Across from her mother and Chip’s bedroom was a living room, dark and murky because there was no overhanging light fixture, just a single lamp near the doorway. The windows looked out at the shin-brushing weeds of the front yard, but the ratty blinds stayed pulled; too much light would heat up the room too quickly. A long, worn velvet couch, an old television, and more furniture and boxes girding the perimeter. I slept somewhere in that room, once, and I assume my friend slept on the couch because it was where she slept five times a week, but I fuzzed that night from my memory.

Roach husks

Up the stairs were the two bedrooms no one lived in any more. The roof needed patching, and after a good rain, streams would drip-drop into the bedrooms my friend and her brother had abandoned, though their stuff was still spread everywhere. Clothes my friend didn’t wear, old school projects and books and the ephemera of life that she left in place, didn’t pack in her weekend knapsack but also didn’t throw away. There was a large, “lawyer-looking” desk with a broad leatherette ink-blotter tabletop and a cunning, thin brass fence standing along the back that I was instantly drawn toward. I admired the desk loudly, and my friend said I could just have it. Chip and her mother muscled the desk down the stairs, banging into the walls, and heaved it into Chip’s truckbed, where my friend and I held the legs in place as they drove me back to Club Pines, the wind greasing my long hair.

Elsa Peretti for Halston silver bean-shaped locket with solid perfume wax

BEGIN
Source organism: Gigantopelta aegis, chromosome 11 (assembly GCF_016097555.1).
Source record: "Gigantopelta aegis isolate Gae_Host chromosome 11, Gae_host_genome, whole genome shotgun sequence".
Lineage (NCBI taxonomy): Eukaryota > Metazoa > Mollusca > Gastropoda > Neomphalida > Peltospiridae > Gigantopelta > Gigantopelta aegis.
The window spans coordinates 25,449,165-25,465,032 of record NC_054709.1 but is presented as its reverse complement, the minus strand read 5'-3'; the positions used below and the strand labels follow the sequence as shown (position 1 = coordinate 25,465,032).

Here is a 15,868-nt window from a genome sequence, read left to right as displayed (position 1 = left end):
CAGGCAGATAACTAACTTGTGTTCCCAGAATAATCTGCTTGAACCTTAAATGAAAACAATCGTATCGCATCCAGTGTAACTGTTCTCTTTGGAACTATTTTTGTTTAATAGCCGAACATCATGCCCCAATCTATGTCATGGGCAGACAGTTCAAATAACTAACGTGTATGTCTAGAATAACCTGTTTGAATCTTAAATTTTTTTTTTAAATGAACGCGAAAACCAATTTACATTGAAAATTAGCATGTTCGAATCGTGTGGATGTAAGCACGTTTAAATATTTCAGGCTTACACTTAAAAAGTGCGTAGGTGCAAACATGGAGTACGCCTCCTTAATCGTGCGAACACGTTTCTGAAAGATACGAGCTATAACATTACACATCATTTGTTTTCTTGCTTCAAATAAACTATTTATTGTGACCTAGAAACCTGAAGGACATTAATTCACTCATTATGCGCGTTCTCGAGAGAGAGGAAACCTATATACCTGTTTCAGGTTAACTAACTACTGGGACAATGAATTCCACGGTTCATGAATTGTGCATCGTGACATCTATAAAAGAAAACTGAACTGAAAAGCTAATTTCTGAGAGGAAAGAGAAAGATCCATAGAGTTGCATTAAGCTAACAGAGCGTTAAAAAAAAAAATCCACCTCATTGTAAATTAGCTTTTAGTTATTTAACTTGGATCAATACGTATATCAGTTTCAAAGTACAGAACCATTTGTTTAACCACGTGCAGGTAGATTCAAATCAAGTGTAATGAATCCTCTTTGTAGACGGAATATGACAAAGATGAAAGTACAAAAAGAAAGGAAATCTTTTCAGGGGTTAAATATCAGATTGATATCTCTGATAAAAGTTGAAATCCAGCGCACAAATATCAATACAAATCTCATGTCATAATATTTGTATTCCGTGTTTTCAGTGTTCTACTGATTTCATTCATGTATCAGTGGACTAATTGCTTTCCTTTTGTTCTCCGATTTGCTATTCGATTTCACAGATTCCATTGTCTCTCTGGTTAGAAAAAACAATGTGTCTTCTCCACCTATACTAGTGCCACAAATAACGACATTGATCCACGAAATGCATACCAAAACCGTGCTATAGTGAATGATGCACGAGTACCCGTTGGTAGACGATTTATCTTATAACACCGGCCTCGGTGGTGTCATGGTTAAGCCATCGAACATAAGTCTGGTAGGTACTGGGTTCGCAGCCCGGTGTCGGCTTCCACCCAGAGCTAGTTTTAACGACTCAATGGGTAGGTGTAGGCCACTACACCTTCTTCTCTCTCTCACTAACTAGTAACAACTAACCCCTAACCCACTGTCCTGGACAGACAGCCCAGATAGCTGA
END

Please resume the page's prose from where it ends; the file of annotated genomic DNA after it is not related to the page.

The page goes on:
My friend’s mother and Chip had found ten one-hundred-dollar bills from the 1920s buried in the wall of their bedroom, a stash they assumed was from Depression days, when the Nobles had owned the house. It was never clear how or why they went hammering in the walls, but the discovery convinced my friend and me that there was money squirreled away in other corners; we had elaborate plans to jackhammer the stairs apart once her mother bought the double-wide she was angling to slide into the tired-out tobacco fields alongside the house. We were going to demo the place like the Bobbsey Twins, surely finding a secret not meant for us to discover.

Moon pie wrappers

We did not go to boarding school, did not carry out our plans to marry my cousin and his friend in Alabama, where it was legal if you were thirteen. Wednesday Utah wrote a letter to Jennilyn Janswood, informing her that Lovers Lane had burned to the ground, leaving my Tylacians stranded. My friend’s mother and Chip moved into the mobile home and it was clean and fresh, a 1995 model with a small vaulted ceiling and beige carpeting, well-lit, nothing like the dark, cluttered, wet history I’d wanted to burrow into. I could find aspiration anywhere. What I couldn’t find was the collapsed core of a home, broken into parts I could steal.

Kristine Langley Mahler is a memoirist experimenting with the truth on the suburban prairie outside Omaha, Nebraska. Her work received the Rafael Torch Award from Crab Orchard Review and has been recently published in The Normal School, Waxwing, New Delta Review, The Collagist, Superstition Review, and The Rumpus. You can find more at or @suburbanprairie.

© 2019 Kristine Langley Mahler. Published by LITTLE FICTION | BIG TRUTHS, August 2019.

Images from The Noun Project (credits: Arthur Shlain).




by Kristine Langley Mahler
In The Burnpile behind 
the old nobles house